VOLUME #2 of THE ANCIENT WORLD SERIES
... of units and markers. Each player has an Army Display and City
Occupation Display, the former for keeping track of which combat
units belong to which Legion/Army/Fleet, while the latter holds the
various city garrisons. Both displays are back printed and each are
identified as to which scenario they ...
The Roman Navy - Imperium
... the captured enemy ships were taken to Rome and mounted on the speaker ’s platform in the Forum,
which was subsequently itself call the Rostra.5 The Greek maritime city of Taranto (Tarentum) made
a treaty with Rome in 338 BC, seeking to limit Roman naval activity in the Gulf of Tara ...
navigare necesse est - Libreria Militare Ares
... ally, Philip V. The only major action in which the Roman fleet was involved was the siege of Syracuse in 214-212
BC with 130 ships under Marcus Claudius Marcellus. The siege is remembered for the ingenious inventions of
Archimedes, such as mirrors that burned ships or the so-called "Claw of Arch ...
Quinquereme - C3i Ops Center
... shipping troops to and
from Africa. After the
Ebro, both sides were
satisfied with keeping their
own shipping lanes open
for supplies and
The Raven - C3i Ops Center
... first, Rome was able to campaign
successfully in Sicily without a
navy. Rome won a great land
victory with four legions at
Agrigentum in 262 BC, and
expected to bring the war to a
The Romans and the First Punic War Lauren Slater, Dickson
... The First Punic War between the Romans and the Carthaginians lasted for twentythree years from 264-241 BC. Previously, the Romans had never needed a fleet as
most of their expansion had been within Italy. However, they knew that to defeat the
seafaring Carthaginians they would need a strong fleet. T ...
Reassessing Polybius on Naval Power in the First Punic
... In contrast, Polybius notes only one period of intensive Carthaginian shipbuilding in 256
after the defeat at Ecnomus. Once the confusion surrounding Polybius’ text for the Battle of
Hermaeum (Plb. 1.36.10-12) is resolved, the lack of ship building is consistent with relatively
lower Carthaginian lo ...
Peace treaties and naval alliances during the Punic Wars (264
... beliefs of the citizens. If there was a period when the navy had an honored place in the Republican
military forces and in the heart of the citizens living in the town situated on the river Tiber, this
happened during 264-146 B.C. when the navy decisively contributed to the establishment of the
Roman Navy - Nathan Shepard
... body of water which their empire surrounded. They made practical ships, formed an
inventive, effective strategy, and made some incredible naval history.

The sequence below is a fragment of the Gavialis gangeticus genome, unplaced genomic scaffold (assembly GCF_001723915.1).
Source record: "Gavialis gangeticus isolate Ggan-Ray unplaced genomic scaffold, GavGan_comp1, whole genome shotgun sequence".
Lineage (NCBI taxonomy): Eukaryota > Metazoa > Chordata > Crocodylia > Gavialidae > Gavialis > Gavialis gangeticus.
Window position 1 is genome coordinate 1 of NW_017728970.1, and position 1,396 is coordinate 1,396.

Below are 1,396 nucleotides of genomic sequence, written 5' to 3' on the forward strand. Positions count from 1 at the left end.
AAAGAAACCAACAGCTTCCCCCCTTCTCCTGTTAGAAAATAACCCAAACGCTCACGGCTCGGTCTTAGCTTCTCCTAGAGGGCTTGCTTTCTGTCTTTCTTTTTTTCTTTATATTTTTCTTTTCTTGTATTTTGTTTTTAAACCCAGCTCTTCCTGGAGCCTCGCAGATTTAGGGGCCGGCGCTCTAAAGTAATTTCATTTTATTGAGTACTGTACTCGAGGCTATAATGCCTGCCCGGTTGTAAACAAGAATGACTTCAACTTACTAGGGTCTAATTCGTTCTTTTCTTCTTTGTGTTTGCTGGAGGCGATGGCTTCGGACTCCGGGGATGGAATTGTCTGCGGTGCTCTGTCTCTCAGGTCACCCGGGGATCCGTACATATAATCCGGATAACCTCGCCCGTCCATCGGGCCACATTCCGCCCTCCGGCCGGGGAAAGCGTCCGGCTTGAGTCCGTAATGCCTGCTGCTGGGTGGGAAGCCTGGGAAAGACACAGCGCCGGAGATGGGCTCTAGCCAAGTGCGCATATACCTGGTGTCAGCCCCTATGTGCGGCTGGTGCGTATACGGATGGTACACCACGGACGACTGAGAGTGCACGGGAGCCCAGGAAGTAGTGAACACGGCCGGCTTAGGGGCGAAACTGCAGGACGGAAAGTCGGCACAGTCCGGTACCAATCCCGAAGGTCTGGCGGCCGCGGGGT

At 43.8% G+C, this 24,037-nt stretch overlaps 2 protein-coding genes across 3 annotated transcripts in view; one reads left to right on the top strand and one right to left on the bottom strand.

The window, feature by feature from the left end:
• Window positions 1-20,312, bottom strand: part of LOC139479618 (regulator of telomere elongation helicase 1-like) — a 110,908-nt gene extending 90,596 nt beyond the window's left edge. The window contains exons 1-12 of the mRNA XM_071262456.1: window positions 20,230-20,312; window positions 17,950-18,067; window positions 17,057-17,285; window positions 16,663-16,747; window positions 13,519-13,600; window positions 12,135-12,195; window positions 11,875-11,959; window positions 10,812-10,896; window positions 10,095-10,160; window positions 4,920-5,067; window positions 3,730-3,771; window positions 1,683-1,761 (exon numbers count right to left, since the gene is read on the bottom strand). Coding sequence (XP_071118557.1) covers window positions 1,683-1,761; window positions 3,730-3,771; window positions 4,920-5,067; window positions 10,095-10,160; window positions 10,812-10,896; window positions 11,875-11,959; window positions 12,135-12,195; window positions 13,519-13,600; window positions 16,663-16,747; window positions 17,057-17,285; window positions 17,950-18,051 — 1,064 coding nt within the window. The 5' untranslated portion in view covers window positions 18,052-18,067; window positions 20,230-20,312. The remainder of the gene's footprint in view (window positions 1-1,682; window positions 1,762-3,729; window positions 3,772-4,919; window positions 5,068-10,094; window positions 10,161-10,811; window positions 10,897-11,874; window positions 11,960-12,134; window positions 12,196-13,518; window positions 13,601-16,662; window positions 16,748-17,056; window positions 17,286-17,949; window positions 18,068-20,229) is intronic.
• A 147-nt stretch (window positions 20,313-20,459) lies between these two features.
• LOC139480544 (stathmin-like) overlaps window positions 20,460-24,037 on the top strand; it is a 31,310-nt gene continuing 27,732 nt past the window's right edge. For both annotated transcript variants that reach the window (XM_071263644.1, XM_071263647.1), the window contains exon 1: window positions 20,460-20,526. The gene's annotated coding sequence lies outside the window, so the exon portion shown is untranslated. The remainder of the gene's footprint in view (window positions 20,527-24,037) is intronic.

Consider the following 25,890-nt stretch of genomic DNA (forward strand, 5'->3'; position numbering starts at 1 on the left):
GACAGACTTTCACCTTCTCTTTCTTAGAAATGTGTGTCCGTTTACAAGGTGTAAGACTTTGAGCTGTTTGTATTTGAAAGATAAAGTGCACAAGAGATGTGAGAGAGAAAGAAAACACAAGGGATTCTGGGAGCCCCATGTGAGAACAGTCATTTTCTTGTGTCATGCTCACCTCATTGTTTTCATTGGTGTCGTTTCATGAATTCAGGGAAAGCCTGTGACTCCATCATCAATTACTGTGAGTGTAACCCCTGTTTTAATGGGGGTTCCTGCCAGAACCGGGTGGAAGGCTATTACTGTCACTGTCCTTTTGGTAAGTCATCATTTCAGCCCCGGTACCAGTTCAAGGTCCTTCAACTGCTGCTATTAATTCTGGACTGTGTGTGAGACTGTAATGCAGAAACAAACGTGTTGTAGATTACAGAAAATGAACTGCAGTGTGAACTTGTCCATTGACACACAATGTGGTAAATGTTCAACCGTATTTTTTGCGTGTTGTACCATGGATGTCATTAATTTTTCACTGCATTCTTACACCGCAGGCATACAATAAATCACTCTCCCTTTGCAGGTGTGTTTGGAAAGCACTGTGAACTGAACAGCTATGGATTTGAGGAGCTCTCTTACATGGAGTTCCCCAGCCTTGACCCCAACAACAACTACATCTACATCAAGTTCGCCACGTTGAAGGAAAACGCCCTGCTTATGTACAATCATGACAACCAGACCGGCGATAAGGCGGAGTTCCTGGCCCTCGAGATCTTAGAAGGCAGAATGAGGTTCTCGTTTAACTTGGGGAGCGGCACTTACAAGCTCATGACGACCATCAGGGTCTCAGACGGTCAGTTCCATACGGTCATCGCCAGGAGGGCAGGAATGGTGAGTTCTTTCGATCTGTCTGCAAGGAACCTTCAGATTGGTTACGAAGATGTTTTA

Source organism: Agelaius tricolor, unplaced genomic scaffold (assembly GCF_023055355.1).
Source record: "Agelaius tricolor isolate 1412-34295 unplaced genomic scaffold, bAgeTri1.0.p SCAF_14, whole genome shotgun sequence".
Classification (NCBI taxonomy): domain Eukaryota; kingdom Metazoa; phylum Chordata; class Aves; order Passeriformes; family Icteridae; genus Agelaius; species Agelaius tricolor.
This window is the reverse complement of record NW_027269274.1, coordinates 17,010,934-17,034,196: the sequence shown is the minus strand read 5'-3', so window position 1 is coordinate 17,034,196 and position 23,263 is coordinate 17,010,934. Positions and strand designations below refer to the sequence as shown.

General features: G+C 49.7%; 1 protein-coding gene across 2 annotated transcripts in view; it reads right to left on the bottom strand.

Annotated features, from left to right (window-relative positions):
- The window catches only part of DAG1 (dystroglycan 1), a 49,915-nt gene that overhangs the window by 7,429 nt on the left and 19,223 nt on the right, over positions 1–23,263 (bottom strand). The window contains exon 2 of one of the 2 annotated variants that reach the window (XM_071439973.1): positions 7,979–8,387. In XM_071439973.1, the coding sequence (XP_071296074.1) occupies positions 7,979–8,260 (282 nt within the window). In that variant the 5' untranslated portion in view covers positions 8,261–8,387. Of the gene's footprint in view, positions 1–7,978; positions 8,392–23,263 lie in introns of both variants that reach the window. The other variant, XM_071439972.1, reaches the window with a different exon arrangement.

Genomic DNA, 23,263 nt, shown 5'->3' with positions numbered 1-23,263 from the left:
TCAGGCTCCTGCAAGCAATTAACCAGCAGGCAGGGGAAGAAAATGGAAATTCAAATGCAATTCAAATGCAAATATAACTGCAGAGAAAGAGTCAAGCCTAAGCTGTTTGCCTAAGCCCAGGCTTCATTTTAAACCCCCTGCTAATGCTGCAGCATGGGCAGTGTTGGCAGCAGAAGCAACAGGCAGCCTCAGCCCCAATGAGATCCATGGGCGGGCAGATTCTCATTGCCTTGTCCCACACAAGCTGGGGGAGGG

In the Roman navy there were two classes of ships. First were the merchant ships.
By definition, a Roman merchant ship was anything that could floa ...
The Roman navy (Latin: Classis, lit. ""fleet"") comprised the naval forces of the Ancient Roman state. The navy was instrumental in the Roman conquest of the Mediterranean basin, though it never enjoyed the prestige of the Roman legions. Throughout their history, the Romans remained a primarily land-based people, and relied partially on their more nautically inclined subjects, such as the Greeks and the Egyptians, to build and man their ships. Partly because of this, the navy was never wholly embraced by the Roman state, and deemed somewhat ""un-Roman"". In Antiquity, navies and trading fleets did not have the logistical autonomy that modern ships and fleets possess. Unlike modern naval forces, the Roman navy even at its height never existed as an autonomous service, but operated as an adjunct to the Roman army.During the course of the First Punic War, the Roman navy was massively expanded and played a vital role in the Roman victory and the Roman Republic's eventual ascension to hegemony in the Mediterranean Sea. In the course of the first half of the 2nd century BC, Rome went on to destroy Carthage and subdue the Hellenistic kingdoms of the eastern Mediterranean, achieving complete mastery of the inland sea, which they called Mare Nostrum. The Roman fleets were again prominent in the 1st century BC in the wars against the pirates, and in the civil wars that brought down the Republic, whose campaigns ranged across the Mediterranean. In 31 BC, the great naval Battle of Actium ended the civil wars culminating in the final victory of Augustus and the establishment of the Roman Empire.During the Imperial period, the Mediterranean became largely a peaceful ""Roman lake""; in the absence of a maritime enemy, the navy was reduced mostly to patrol, anti-piracy and transport duties. The navy also manned and maintained craft on major frontier rivers such as the Rhine and the Danube for supplying the army.On the fringes of the Empire, in new conquests or, increasingly, in defense against barbarian invasions, the Roman fleets were still engaged in open warfare. The decline of the Empire in the 3rd century took a heavy toll on the navy, which was reduced to a shadow of its former self, both in size and in combat ability. As successive waves of the Völkerwanderung crashed on the land frontiers of the battered Empire, the navy could only play a secondary role. In the early 5th century, the Roman frontiers were breached, and barbarian kingdoms appeared on the shores of the western Mediterranean. One of them, the Vandal Kingdom, raised a navy of its own and raided the shores of the Mediterranean, even sacking Rome, while the diminished Roman fleets were incapable of offering any resistance. The Western Roman Empire collapsed in the late 5th century. The navy of the surviving eastern Roman Empire is known as the Byzantine navy.